Breakfast Tamales

Over the last year, I've learned that I'm not a sweet breakfast person. I much prefer strong savory flavors first thing in the morning. For months, I had been going to Whole Foods for breakfast. I would get a heaping helping of scrambled eggs, 3 strips of crispy bacon, and a little quinoa cereal. One day they started serving Jalapeño & Cheese Tamales. I decided to try a couple, and to my surprise, they were fantastic. The corn dough is nutty and slightly sweet, reminiscent of corn bread. The jalapeño and cheese filling was a good foil to the rich, slightly greasy, dough. And the corn husk was an ideal vehicle. After a couple months of this store-bought breakfast, I started thinking — could I make the tamales a complete breakfast?

After a fair bit of research, I decided I could. My first concern was the filling. I considered soft-scrambled eggs, but I wanted to freeze the tamales and eggs don't do well once frozen. Bacon was an easy choice, but I didn't want to eat just cornmeal and bacon. I chose collard greens as a filling due to their full, savory flavor and abundance of minerals and nutrients. I still worked bacon into the greens. Cheese seemed like a natural addition, and where there's cheese there must be jalapeños. Having committed to a plant-based filling, I thought about how to incorporate more protein. Masa harina, the corn flour used to make the tamal dough, is naturally high in protein, containing about 11 grams per cup. It also contains about 7 grams of fiber, which the collards help to increase. Quinoa is an easy choice for a protein booster, with 8 grams per cooked cup. I had some chia seeds kicking around so I decided to add it and its 4½ grams of protein per ounce to the dough. If you've been keeping track, that's about 66 grams of protein for the dough alone. And so Breakfast Tamales were born.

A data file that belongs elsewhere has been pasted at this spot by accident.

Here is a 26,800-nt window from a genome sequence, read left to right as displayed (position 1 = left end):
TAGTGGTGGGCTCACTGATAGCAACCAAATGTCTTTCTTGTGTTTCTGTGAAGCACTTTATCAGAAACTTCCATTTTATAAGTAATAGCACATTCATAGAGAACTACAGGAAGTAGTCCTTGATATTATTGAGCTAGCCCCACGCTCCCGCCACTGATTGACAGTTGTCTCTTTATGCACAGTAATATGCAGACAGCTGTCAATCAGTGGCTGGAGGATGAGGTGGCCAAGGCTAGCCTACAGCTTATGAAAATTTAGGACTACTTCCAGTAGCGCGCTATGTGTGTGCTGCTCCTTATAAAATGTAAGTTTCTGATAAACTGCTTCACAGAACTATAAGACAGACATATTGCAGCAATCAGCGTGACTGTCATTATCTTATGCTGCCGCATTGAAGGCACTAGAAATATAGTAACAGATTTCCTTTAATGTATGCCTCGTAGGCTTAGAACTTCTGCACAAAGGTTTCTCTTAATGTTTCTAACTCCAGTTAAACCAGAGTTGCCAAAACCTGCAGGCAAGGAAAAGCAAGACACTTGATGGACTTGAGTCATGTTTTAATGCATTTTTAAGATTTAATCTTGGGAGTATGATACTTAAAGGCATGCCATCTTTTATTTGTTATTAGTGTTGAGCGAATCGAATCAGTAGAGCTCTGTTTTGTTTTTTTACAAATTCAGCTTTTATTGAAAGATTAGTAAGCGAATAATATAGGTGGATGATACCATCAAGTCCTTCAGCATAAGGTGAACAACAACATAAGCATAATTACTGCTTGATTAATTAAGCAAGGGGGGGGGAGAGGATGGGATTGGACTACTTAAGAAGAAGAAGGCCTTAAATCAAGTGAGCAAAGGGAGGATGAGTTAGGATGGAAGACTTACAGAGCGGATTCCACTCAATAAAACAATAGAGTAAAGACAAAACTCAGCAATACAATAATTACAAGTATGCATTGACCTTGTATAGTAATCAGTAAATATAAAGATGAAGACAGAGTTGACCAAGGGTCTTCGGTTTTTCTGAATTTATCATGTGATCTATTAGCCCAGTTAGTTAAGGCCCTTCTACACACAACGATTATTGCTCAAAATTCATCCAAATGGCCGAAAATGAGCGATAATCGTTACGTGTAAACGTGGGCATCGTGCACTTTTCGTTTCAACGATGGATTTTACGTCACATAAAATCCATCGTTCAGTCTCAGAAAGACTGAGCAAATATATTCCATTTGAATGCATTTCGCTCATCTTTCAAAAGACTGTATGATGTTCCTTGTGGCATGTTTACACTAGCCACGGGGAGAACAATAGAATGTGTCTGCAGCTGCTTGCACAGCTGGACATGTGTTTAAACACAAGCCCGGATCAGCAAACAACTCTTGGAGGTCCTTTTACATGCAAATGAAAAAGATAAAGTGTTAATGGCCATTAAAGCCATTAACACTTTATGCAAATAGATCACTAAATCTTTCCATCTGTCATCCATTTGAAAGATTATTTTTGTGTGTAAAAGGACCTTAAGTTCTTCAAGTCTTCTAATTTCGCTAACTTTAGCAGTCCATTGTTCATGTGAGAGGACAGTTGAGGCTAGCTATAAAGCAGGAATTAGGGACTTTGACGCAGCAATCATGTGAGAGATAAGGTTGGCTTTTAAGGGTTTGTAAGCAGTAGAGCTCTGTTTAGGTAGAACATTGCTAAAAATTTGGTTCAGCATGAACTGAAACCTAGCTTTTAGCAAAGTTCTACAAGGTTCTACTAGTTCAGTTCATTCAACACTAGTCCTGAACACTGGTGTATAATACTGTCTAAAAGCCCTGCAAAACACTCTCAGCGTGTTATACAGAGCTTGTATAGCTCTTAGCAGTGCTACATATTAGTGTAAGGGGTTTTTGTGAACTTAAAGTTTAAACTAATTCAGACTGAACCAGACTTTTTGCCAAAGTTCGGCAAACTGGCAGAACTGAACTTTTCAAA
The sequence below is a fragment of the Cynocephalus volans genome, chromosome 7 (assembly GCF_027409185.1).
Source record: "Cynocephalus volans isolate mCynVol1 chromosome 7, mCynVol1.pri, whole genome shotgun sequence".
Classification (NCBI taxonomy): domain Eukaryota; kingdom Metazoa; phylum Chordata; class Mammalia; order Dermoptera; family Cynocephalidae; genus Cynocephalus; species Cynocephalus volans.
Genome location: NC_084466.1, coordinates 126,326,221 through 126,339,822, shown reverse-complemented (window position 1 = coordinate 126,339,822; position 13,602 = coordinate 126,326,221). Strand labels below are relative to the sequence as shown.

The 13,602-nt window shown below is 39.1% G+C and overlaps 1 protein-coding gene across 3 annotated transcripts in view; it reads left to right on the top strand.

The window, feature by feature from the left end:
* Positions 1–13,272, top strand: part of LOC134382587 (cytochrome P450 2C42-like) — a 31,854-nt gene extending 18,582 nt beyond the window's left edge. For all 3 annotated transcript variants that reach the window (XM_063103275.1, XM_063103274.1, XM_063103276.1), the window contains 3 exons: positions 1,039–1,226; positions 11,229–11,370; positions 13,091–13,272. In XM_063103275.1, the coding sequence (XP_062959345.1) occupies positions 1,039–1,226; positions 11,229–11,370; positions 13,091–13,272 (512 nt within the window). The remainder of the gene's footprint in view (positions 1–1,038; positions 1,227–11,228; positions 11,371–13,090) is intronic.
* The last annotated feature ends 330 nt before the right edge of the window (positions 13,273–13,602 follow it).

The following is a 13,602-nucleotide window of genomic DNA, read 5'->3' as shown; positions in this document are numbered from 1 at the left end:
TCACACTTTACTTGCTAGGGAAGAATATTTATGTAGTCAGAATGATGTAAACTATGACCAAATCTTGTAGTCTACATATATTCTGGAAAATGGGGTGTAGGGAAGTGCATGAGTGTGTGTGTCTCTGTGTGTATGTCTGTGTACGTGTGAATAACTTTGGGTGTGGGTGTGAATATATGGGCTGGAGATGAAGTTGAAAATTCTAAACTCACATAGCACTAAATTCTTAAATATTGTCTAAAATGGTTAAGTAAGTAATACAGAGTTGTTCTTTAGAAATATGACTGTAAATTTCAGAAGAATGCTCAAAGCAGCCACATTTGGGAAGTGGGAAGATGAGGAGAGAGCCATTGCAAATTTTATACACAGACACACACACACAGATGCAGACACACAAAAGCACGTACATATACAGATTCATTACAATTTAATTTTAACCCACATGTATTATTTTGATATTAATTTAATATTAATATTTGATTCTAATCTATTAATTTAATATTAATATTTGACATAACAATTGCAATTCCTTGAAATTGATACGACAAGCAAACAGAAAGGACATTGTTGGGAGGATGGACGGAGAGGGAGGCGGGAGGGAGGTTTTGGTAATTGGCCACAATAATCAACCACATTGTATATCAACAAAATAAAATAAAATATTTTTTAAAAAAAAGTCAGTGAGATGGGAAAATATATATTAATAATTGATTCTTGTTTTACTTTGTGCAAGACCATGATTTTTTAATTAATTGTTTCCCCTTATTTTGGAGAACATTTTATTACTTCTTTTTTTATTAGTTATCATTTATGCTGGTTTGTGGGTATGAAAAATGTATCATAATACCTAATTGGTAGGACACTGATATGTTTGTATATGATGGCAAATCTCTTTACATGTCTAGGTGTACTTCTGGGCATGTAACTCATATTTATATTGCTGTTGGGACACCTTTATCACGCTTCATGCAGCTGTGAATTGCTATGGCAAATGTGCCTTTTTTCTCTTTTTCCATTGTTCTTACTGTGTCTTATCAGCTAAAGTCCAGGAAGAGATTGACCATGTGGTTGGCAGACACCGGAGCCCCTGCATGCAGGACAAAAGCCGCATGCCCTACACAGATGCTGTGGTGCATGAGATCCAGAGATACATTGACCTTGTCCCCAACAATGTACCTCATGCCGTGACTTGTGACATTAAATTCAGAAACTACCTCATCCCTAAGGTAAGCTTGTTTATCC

I've greatly enjoyed these tamales for breakfast and as a snack. The recipe for the dough is very non-traditional. It is adapted from a Cooking Light recipe for Basic Masa Dough that I picked because it contains a low amount of lard. While lard isn't the worst fat for you, most recipes call for multiple cups of it. While this dough is fluffier, it's not quite as succulent as a full-fat dough. This doesn't bother me (I find full-fat doughs to be greasy), but those who grew up on their mother's tamales may notice the difference. To be clear, this recipe is time-consuming. The dough is easy to make, but filling all of the corn husks is tedious, and steaming takes a while. I recommend you turn on Judge Judy, pull up a kitchen stool, and get down to it.

The yield for this recipe is variable. I got 38 tamales out of it, but it's entirely dependent on the size of your corn husks. I had some that were teeny and others that were huge. You may want to pick through them to get at least 30 of the same size, erring on the larger side. 

Masa Dough Ingredients:

  • 14 ounces fat-free, low-sodium chicken broth
  • 2 dried ancho or New Mexico chiles
  • 3 ears corn
  • 3¾ cups masa harina
  • ½ cup lard, divided (¼ cup chilled + ¼ cup melted)
  • 1½ teaspoons salt
  • 1½ teaspoons baking powder
  • 4 tablespoons chia seeds
  • 2 cups cooked quinoa
  • At least 40 dried corn husks (aka hojas de maíz)

Filling Ingredients:

  • Main filling of your choice, enough for 40 1-tablespoon portions. I used Breakfast Tamal Collards.
  • 16 ounces low-fat pepper jack cheese
  • 12 ounces pickled jalapeños, optional